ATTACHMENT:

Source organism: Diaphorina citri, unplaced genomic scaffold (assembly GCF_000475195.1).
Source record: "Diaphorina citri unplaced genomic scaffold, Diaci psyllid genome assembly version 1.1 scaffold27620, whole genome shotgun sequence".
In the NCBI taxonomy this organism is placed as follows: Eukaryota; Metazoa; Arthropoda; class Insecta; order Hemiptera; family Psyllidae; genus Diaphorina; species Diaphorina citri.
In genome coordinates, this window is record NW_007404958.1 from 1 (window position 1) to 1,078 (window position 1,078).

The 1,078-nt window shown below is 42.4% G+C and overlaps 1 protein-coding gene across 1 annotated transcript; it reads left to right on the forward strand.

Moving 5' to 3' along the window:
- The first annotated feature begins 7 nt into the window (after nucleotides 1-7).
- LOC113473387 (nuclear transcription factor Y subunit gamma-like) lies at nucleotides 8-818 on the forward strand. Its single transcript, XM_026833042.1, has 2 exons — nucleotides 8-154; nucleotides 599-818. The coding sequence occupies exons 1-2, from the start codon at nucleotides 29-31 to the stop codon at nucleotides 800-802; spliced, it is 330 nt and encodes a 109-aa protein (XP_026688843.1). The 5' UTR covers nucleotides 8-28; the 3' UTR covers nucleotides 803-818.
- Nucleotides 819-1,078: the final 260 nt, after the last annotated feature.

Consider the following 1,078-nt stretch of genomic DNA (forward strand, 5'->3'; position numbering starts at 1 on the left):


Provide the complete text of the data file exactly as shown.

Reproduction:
Source organism: Diaphorina citri, unplaced genomic scaffold (assembly GCF_000475195.1).
Source record: "Diaphorina citri unplaced genomic scaffold, Diaci psyllid genome assembly version 1.1 scaffold27620, whole genome shotgun sequence".
In the NCBI taxonomy this organism is placed as follows: Eukaryota; Metazoa; Arthropoda; class Insecta; order Hemiptera; family Psyllidae; genus Diaphorina; species Diaphorina citri.
In genome coordinates, this window is record NW_007404958.1 from 1 (window position 1) to 1,078 (window position 1,078).

The 1,078-nt window shown below is 42.4% G+C and overlaps 1 protein-coding gene across 1 annotated transcript; it reads left to right on the forward strand.

Moving 5' to 3' along the window:
- The first annotated feature begins 7 nt into the window (after nucleotides 1-7).
- LOC113473387 (nuclear transcription factor Y subunit gamma-like) lies at nucleotides 8-818 on the forward strand. Its single transcript, XM_026833042.1, has 2 exons — nucleotides 8-154; nucleotides 599-818. The coding sequence occupies exons 1-2, from the start codon at nucleotides 29-31 to the stop codon at nucleotides 800-802; spliced, it is 330 nt and encodes a 109-aa protein (XP_026688843.1). The 5' UTR covers nucleotides 8-28; the 3' UTR covers nucleotides 803-818.
- Nucleotides 819-1,078: the final 260 nt, after the last annotated feature.

Consider the following 1,078-nt stretch of genomic DNA (forward strand, 5'->3'; position numbering starts at 1 on the left):